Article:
Pork Souse can be several different things. But all of them are closely related, and mostly all of them are made in the southern US.
The term can be used in the American south to mean pretty much the same thing as "head cheese" (aka Pork Brawn) would mean elsewhere. "Head cheese" labelled "head cheese" is available in the American south, but the most it will probably contain for flavouring is onion and garlic powder.
If the head cheese is called Souse, though, it is more likely to have some additional flavourings added, such as lime juice, red peppers, chopped cucumber and onion, pickles and /or relish. It is particularly more likely to have these flavourings in it if you are buying it ready-made in stores. And, it may sometimes contain beef as well as pork. It's ready to eat, and needs no further cooking. For the catering trade, it is sold in tubs and large plastic-wrapped blocks; direct to consumer it is sold in much smaller plastic wrapped packages in some kind of loaf form, so that it can be cut into slices. It can be used as sandwich meat, or as a main course. It can also be covered in some kind of flour or meal and fried up.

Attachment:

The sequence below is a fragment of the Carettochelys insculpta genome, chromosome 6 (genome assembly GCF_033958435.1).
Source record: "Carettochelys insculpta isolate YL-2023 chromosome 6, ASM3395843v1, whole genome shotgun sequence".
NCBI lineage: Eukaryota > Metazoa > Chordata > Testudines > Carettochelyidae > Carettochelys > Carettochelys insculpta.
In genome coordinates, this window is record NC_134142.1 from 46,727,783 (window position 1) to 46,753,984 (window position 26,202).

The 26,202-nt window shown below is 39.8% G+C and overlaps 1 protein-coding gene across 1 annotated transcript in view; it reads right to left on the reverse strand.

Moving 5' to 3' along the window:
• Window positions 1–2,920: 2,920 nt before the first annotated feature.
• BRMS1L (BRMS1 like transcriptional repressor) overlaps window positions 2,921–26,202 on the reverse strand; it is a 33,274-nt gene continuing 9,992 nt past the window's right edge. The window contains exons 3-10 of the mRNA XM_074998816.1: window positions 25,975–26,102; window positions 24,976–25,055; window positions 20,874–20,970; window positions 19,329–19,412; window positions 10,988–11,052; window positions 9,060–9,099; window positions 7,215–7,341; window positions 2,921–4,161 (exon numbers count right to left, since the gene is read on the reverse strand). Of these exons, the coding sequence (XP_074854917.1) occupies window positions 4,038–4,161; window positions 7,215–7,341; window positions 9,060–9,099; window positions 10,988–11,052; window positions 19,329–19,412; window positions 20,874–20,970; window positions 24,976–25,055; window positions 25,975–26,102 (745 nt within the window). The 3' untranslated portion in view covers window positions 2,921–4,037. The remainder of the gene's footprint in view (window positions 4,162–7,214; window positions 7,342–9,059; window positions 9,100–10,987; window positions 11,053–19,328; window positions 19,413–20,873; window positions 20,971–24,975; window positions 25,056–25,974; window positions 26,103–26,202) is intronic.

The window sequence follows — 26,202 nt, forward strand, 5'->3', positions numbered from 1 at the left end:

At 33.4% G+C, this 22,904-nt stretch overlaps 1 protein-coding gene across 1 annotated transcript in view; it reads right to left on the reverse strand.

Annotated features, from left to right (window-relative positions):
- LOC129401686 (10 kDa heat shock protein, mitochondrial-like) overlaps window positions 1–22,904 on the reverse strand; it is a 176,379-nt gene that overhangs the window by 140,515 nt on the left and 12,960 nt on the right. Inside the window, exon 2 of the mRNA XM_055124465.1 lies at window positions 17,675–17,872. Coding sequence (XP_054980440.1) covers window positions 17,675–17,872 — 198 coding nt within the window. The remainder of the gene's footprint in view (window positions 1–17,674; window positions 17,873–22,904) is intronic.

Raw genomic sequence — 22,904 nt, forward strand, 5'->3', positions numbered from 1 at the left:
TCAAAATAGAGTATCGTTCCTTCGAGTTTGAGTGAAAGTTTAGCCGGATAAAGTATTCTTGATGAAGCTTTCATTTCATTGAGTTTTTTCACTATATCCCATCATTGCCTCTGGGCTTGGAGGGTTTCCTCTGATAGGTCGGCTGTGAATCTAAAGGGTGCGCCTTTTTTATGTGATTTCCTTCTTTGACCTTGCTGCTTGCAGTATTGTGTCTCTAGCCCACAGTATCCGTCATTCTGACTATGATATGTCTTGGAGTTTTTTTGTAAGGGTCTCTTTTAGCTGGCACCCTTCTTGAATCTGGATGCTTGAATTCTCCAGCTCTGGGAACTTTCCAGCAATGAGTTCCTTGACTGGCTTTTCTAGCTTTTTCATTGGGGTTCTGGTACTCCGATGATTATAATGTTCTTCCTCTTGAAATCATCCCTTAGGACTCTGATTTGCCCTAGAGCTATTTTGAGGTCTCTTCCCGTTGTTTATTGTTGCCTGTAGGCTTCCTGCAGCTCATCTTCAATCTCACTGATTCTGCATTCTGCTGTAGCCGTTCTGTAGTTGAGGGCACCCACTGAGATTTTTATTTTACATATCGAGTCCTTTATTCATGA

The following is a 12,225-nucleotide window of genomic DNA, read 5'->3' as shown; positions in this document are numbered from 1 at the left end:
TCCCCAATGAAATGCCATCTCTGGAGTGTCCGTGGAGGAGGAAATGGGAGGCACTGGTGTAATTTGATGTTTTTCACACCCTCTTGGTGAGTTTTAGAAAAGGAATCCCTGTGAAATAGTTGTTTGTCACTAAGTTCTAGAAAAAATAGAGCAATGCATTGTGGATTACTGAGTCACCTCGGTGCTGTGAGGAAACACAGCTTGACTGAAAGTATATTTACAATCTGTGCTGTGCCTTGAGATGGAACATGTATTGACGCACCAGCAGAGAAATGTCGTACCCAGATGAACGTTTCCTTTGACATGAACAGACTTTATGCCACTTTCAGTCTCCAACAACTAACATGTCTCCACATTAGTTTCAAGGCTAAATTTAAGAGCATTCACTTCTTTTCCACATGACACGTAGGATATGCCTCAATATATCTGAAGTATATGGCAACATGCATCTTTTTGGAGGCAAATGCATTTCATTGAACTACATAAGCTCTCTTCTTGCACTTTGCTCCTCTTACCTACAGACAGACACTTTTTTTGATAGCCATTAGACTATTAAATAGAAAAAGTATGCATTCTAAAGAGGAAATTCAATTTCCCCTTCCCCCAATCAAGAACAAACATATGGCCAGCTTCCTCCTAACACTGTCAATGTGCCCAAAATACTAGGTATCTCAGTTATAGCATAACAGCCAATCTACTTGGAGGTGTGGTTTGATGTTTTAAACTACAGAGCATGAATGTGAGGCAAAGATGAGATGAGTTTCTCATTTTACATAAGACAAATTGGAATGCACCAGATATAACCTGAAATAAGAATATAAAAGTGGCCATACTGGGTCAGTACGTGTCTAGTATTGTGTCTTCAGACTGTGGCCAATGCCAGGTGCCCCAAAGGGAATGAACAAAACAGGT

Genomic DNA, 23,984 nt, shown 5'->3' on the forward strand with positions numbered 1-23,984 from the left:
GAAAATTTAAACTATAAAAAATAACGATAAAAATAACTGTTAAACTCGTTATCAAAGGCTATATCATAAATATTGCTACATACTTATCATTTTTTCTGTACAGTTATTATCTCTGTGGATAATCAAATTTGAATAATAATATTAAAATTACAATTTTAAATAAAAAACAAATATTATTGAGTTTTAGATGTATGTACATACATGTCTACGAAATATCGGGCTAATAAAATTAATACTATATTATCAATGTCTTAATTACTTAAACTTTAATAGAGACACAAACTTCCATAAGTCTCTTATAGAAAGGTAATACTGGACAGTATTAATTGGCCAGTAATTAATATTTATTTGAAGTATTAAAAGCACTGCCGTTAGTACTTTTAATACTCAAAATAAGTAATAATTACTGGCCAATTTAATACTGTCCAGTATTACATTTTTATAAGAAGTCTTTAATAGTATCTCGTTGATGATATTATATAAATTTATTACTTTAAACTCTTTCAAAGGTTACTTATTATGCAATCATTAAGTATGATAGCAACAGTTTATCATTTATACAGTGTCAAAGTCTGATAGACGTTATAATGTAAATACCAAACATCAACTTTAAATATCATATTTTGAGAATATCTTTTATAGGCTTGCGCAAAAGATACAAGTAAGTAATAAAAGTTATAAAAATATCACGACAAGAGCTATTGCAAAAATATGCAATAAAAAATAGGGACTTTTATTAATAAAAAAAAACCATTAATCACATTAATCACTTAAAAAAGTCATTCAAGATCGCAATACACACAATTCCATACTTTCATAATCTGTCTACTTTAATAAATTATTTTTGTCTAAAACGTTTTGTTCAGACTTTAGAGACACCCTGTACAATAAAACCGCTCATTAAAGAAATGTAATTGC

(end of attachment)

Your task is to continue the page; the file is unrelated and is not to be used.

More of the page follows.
Hot Souse is Souse that will have hot red peppers in it, giving it a spicy taste. Souse is often labelled "hot" or mild." In Louisiana, "Hot Souse" will often also have crawdads and fish parts in it, and be very spicy.
The other meaning of Pork Souse in the American south is pieces of cold pork served in a sauce. The slices of meat may be marinated in some lemon juice for a few hours in the fridge, then served with cucumber and some kind of dressing.
On some Caribbean islands, Pork Souse is more of a hot dish. It's made like head cheese, but instead of being allowed to stand and congeal, it's served warm in a bowl like a thick soup.
Literature & Lore
Musically, "Hot Souse" is a mixture of blues with jazz, rhythm and blues and soul mixed in.
Some people use the phrase "Hot Souse" as a way that they feel is clever of trying to capture how an American southern accent says "hot sauce".
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